Just recently I have had quite a few people pop up in my network who have become self-proclaimed self-help gurus. One of the things about my industry and the “life coaching”, “motivational speaking”, or “super duper person” industries is that you can seriously be completely full of it, and odds are that someone is going to decide to pay you because they can’t figure stuff out for themselves. The funny thing is, knowing these people personally or having worked with them in the past, I can clearly state that the biography that they put up on the internet omits a few personal details or greatly embellishes others to the point where they look like amazing superstars who run the world. The only problem I have with it is that these people typically are completely misrepresenting themselves, or at least the people they were before they became these amazing people (last month).
Many people don’t have the motivation to do things like exercise, and that is one of the reasons that my industry exists. Just like we hate doing our taxes and hire accountants or hire mechanics to change our oil. This is a cost and benefit relationship. When people hire me for my services, I not only take the guess work out of their exercise routine, I try to make sure they are getting the most effective workout that they can for that time. However, I’d like to think that if I then went home to my couch, ate Cheetos and never worked out at all then I would feel like a big fat hypocrite. I’m usually pretty clear with people when they ask me if I’m qualified to teach x thing because I have either done it before to others or myself – with success. I told a prospective client that I wasn’t sure if I could help them just last week because I wasn’t the best person qualified to do what they wanted me to do and referred them to someone else. That’s a little thing called integrity. I know what I’m good at, and I also know there are better people out there at doing certain things than me. Probably lots of them.
However, as I have written before what amazes me is people who financially commit to something like a trainer, life coach or nutrition “guru” without any research. Does your coach have proven results over time? Have they been in an industry for long enough to have a few hundred or thousand hours of experience practicing? There’s a reason even plumbers, welders and car mechanics have to go through years of apprenticeship and can’t just fly into business. Unfortunately not every industry requires this, and these are the one you have to watch out for even more if you are thinking about hiring someone in them. If you are silly enough to sign up with someone for a service just because they “have massive PMA” or “are an awesome person” then you’re probably going to get exactly what you expect – a really positive person, but does that mean they can actually help you? I get that people have to start somewhere and need to get clients and get experience, but when they start out misrepresenting themselves right off of the starting gun then that is very telling in my opinion. Did they start off small and work their way up, or did they suddenly declare that they are an amazing person and start talking about books and giving advice they never followed themselves until they had their epiphany?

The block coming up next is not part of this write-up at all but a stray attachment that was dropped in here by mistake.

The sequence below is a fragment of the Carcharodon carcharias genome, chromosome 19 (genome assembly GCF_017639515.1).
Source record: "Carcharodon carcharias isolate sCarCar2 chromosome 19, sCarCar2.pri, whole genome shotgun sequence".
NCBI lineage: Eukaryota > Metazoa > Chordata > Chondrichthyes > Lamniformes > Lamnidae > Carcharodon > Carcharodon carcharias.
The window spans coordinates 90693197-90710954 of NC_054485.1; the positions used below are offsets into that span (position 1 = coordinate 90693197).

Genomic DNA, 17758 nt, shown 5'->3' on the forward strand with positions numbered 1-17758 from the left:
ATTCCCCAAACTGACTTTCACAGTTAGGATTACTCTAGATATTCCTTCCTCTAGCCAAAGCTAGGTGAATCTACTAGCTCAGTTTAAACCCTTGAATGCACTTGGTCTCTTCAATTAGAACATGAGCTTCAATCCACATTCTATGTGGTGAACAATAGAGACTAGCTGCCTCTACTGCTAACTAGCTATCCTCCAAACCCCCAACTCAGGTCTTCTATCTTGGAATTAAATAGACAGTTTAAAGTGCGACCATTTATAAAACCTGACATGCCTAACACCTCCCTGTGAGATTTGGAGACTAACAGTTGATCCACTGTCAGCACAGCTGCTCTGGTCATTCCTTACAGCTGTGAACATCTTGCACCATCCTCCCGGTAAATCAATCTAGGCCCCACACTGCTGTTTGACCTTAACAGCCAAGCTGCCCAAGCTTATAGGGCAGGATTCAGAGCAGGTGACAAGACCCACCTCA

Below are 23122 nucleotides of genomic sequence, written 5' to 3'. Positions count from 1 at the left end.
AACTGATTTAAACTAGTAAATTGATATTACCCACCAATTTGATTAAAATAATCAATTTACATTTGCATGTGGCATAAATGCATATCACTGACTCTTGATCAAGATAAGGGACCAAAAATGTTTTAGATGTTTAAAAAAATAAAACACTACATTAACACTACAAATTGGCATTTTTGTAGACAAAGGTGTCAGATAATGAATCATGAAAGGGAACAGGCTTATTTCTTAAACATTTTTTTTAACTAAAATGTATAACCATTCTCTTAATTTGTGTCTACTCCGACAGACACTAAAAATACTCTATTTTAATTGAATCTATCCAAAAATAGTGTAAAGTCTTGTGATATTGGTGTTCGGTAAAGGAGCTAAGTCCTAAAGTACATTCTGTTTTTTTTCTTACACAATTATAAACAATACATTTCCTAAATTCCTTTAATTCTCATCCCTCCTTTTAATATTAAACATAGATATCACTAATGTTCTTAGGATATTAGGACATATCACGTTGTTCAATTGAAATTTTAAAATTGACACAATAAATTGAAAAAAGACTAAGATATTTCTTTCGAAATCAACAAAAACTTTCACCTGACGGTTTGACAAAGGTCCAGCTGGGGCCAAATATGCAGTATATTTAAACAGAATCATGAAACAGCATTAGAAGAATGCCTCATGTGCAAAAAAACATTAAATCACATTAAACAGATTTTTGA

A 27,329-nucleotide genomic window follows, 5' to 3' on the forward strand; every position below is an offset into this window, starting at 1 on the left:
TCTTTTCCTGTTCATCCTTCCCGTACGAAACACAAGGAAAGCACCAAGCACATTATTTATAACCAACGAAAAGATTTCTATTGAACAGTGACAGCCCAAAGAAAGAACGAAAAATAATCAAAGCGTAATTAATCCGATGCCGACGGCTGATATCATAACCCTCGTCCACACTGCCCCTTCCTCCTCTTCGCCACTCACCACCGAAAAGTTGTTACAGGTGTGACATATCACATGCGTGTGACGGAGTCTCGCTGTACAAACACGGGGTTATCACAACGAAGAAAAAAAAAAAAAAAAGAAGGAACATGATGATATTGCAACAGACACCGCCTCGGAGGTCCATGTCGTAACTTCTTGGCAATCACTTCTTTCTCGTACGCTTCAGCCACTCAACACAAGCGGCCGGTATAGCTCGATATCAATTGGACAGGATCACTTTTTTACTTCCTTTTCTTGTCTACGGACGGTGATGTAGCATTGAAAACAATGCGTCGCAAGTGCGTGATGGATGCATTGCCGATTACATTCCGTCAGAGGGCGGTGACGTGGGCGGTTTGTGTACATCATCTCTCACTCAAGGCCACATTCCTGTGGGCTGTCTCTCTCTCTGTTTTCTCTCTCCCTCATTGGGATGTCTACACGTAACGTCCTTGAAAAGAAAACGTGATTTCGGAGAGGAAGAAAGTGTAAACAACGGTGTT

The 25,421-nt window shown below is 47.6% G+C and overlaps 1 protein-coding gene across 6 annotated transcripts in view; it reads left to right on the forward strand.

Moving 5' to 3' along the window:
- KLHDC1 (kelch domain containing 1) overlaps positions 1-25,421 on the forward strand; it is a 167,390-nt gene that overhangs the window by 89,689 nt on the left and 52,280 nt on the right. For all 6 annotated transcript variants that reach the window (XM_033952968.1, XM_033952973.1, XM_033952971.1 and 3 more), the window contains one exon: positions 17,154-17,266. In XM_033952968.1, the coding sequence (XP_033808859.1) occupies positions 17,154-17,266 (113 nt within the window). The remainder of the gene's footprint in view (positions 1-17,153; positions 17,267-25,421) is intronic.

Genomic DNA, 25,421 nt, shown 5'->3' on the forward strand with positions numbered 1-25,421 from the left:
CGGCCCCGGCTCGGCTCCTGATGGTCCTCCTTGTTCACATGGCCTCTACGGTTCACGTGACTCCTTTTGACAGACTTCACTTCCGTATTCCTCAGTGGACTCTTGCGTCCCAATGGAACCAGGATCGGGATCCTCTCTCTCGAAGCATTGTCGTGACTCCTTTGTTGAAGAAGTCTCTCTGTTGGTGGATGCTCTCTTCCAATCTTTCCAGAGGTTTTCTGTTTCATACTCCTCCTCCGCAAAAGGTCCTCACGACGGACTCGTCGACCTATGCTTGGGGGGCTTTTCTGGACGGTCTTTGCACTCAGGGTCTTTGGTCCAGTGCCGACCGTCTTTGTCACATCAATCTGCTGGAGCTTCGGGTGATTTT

This is called an unregulated industry. Doctors, lawyers and other professionals have to go through extensive schooling, rigourous exams and usually a period of gaining enough experience at low level activities before they can even take their exams. But trainers, life coaches and other health gurus don’t – and they can still fundamentally affect how you live your life and even hurt you badly. I can direct you to a web site where after 150 multiple choice questions and paying $200 you can also become a certified personal trainer right now. And life coaches don’t even have to do that – they just declare that’s what they are and I’m so awesome that people should pay me to organize their lives. I have a friend who is a psychotherapist and she had to spend five YEARS underneath another therapist (after already having a Masters Degree) before she was allowed to go into private practice. In my opinion, this should be the way the PT industry is organized as well but it never will be as long as people continue to pay good money for people in these industries who have no education or experience.
So here’s what I’m asking you to do – vet your professionals. Carefully. Ask for references. Validate what they put on their web sites. See if they practice what they preach and have for a period of time. And don’t commit to anything long term until they have proven that they can do what they told you they can. Make sure results are tangible and quantitative, not just smoke and mirrors like “you’re going to feel great!”. Don’t hire someone because they are a “good person” or they “give you a good deal”. And here’s my message to anyone starting out – come back to me in a couple of years and show me several people you have helped get to where they want to be. That should be the minimum amount of time required investing in a new profession to start to get decent at it. Show me education you have taken to further your credentials. Show me that you yourself practice what you preach. Because if you’re a personal trainer who smokes, a positivity guru who was a complete negative person until a few months ago or a life coach who can’t organize their own life then you have a lot of stuff you need to work on.